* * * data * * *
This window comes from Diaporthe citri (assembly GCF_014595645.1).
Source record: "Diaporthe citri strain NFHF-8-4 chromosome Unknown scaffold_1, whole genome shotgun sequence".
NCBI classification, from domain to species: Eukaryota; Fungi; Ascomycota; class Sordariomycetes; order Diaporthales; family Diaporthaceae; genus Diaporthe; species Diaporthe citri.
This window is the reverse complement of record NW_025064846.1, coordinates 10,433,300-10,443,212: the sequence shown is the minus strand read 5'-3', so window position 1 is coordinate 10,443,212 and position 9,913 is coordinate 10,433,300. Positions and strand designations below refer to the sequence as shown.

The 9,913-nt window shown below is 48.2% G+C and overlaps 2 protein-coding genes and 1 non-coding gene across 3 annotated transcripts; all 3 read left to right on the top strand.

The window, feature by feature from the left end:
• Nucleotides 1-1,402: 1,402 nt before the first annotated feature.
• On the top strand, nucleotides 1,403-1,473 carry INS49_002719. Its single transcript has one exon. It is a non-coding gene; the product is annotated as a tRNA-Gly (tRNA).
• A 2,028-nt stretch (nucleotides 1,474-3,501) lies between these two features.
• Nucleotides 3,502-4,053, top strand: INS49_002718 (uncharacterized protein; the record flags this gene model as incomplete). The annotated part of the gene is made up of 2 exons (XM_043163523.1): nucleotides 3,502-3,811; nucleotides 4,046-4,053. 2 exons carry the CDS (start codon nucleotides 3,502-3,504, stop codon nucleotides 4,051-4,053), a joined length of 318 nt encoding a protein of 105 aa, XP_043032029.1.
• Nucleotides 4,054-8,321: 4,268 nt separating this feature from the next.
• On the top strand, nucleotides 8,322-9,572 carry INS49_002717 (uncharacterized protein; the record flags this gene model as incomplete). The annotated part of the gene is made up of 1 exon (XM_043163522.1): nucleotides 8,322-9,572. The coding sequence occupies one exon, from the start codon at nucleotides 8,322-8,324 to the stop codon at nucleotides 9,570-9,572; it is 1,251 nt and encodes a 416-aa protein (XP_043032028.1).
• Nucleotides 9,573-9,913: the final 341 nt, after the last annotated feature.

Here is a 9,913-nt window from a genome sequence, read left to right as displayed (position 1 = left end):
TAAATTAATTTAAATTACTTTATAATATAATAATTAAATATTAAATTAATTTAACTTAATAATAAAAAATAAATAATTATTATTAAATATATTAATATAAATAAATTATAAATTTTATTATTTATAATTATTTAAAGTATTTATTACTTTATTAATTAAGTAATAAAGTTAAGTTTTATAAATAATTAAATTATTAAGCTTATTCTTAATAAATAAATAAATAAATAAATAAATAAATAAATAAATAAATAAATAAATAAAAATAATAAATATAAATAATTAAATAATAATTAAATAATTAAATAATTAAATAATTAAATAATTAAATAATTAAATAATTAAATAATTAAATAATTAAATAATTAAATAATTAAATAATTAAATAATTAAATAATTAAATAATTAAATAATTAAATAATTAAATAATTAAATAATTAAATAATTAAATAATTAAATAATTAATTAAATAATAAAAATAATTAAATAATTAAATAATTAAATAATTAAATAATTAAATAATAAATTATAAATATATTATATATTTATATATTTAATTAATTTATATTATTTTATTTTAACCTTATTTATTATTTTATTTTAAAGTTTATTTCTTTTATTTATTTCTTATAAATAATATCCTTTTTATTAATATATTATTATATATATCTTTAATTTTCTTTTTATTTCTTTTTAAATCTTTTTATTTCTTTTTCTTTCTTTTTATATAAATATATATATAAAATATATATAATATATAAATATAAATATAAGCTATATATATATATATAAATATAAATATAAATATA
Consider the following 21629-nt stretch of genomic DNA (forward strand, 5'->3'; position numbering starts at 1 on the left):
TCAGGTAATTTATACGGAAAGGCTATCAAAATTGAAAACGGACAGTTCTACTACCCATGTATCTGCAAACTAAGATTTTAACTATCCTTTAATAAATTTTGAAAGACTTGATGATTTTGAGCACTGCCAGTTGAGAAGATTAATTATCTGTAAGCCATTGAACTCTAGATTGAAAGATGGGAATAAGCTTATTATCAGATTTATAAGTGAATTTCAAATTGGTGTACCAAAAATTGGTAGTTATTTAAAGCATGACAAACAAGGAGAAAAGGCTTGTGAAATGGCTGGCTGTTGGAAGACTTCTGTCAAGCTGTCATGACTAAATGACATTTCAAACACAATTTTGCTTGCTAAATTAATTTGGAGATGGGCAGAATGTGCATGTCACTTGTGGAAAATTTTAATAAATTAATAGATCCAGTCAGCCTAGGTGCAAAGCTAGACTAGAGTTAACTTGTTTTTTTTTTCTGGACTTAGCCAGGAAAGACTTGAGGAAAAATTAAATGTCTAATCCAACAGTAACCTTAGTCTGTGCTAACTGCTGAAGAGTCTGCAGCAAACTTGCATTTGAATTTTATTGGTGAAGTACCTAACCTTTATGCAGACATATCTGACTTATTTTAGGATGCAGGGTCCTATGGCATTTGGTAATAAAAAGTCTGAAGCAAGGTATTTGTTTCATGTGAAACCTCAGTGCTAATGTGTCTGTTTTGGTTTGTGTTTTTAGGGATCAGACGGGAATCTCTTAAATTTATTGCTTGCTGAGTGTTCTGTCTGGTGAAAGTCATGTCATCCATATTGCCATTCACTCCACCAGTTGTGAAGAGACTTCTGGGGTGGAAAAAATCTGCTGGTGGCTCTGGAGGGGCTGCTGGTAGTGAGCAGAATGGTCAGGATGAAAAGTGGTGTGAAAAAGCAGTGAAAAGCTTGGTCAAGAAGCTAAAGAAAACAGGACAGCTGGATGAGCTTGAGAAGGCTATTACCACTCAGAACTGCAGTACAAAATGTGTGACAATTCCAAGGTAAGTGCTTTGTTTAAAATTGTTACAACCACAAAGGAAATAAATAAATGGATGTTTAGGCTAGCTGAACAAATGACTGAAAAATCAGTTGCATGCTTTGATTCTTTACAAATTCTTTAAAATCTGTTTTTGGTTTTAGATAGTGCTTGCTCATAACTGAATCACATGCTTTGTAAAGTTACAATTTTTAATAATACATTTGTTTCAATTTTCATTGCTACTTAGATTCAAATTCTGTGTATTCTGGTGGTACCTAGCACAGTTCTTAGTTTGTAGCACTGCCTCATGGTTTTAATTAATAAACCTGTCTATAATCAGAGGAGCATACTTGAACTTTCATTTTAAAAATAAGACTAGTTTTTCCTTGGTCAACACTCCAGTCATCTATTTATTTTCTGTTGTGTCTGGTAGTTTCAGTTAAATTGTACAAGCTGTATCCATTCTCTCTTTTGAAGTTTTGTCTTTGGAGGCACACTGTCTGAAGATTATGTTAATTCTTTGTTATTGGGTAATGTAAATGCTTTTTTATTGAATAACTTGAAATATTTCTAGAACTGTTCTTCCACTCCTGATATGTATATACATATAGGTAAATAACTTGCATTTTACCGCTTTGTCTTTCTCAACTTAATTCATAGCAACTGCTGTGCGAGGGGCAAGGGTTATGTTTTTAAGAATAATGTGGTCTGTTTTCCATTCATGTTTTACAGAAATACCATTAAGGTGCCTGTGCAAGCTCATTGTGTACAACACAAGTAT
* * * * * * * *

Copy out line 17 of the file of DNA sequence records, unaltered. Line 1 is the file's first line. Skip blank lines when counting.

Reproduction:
TCAGGTAATTTATACGGAAAGGCTATCAAAATTGAAAACGGACAGTTCTACTACCCATGTATCTGCAAACTAAGATTTTAACTATCCTTTAATAAATTTTGAAAGACTTGATGATTTTGAGCACTGCCAGTTGAGAAGATTAATTATCTGTAAGCCATTGAACTCTAGATTGAAAGATGGGAATAAGCTTATTATCAGATTTATAAGTGAATTTCAAATTGGTGTACCAAAAATTGGTAGTTATTTAAAGCATGACAAACAAGGAGAAAAGGCTTGTGAAATGGCTGGCTGTTGGAAGACTTCTGTCAAGCTGTCATGACTAAATGACATTTCAAACACAATTTTGCTTGCTAAATTAATTTGGAGATGGGCAGAATGTGCATGTCACTTGTGGAAAATTTTAATAAATTAATAGATCCAGTCAGCCTAGGTGCAAAGCTAGACTAGAGTTAACTTGTTTTTTTTTTCTGGACTTAGCCAGGAAAGACTTGAGGAAAAATTAAATGTCTAATCCAACAGTAACCTTAGTCTGTGCTAACTGCTGAAGAGTCTGCAGCAAACTTGCATTTGAATTTTATTGGTGAAGTACCTAACCTTTATGCAGACATATCTGACTTATTTTAGGATGCAGGGTCCTATGGCATTTGGTAATAAAAAGTCTGAAGCAAGGTATTTGTTTCATGTGAAACCTCAGTGCTAATGTGTCTGTTTTGGTTTGTGTTTTTAGGGATCAGACGGGAATCTCTTAAATTTATTGCTTGCTGAGTGTTCTGTCTGGTGAAAGTCATGTCATCCATATTGCCATTCACTCCACCAGTTGTGAAGAGACTTCTGGGGTGGAAAAAATCTGCTGGTGGCTCTGGAGGGGCTGCTGGTAGTGAGCAGAATGGTCAGGATGAAAAGTGGTGTGAAAAAGCAGTGAAAAGCTTGGTCAAGAAGCTAAAGAAAACAGGACAGCTGGATGAGCTTGAGAAGGCTATTACCACTCAGAACTGCAGTACAAAATGTGTGACAATTCCAAGGTAAGTGCTTTGTTTAAAATTGTTACAACCACAAAGGAAATAAATAAATGGATGTTTAGGCTAGCTGAACAAATGACTGAAAAATCAGTTGCATGCTTTGATTCTTTACAAATTCTTTAAAATCTGTTTTTGGTTTTAGATAGTGCTTGCTCATAACTGAATCACATGCTTTGTAAAGTTACAATTTTTAATAATACATTTGTTTCAATTTTCATTGCTACTTAGATTCAAATTCTGTGTATTCTGGTGGTACCTAGCACAGTTCTTAGTTTGTAGCACTGCCTCATGGTTTTAATTAATAAACCTGTCTATAATCAGAGGAGCATACTTGAACTTTCATTTTAAAAATAAGACTAGTTTTTCCTTGGTCAACACTCCAGTCATCTATTTATTTTCTGTTGTGTCTGGTAGTTTCAGTTAAATTGTACAAGCTGTATCCATTCTCTCTTTTGAAGTTTTGTCTTTGGAGGCACACTGTCTGAAGATTATGTTAATTCTTTGTTATTGGGTAATGTAAATGCTTTTTTATTGAATAACTTGAAATATTTCTAGAACTGTTCTTCCACTCCTGATATGTATATACATATAGGTAAATAACTTGCATTTTACCGCTTTGTCTTTCTCAACTTAATTCATAGCAACTGCTGTGCGAGGGGCAAGGGTTATGTTTTTAAGAATAATGTGGTCTGTTTTCCATTCATGTTTTACAGAAATACCATTAAGGTGCCTGTGCAAGCTCATTGTGTACAACACAAGTAT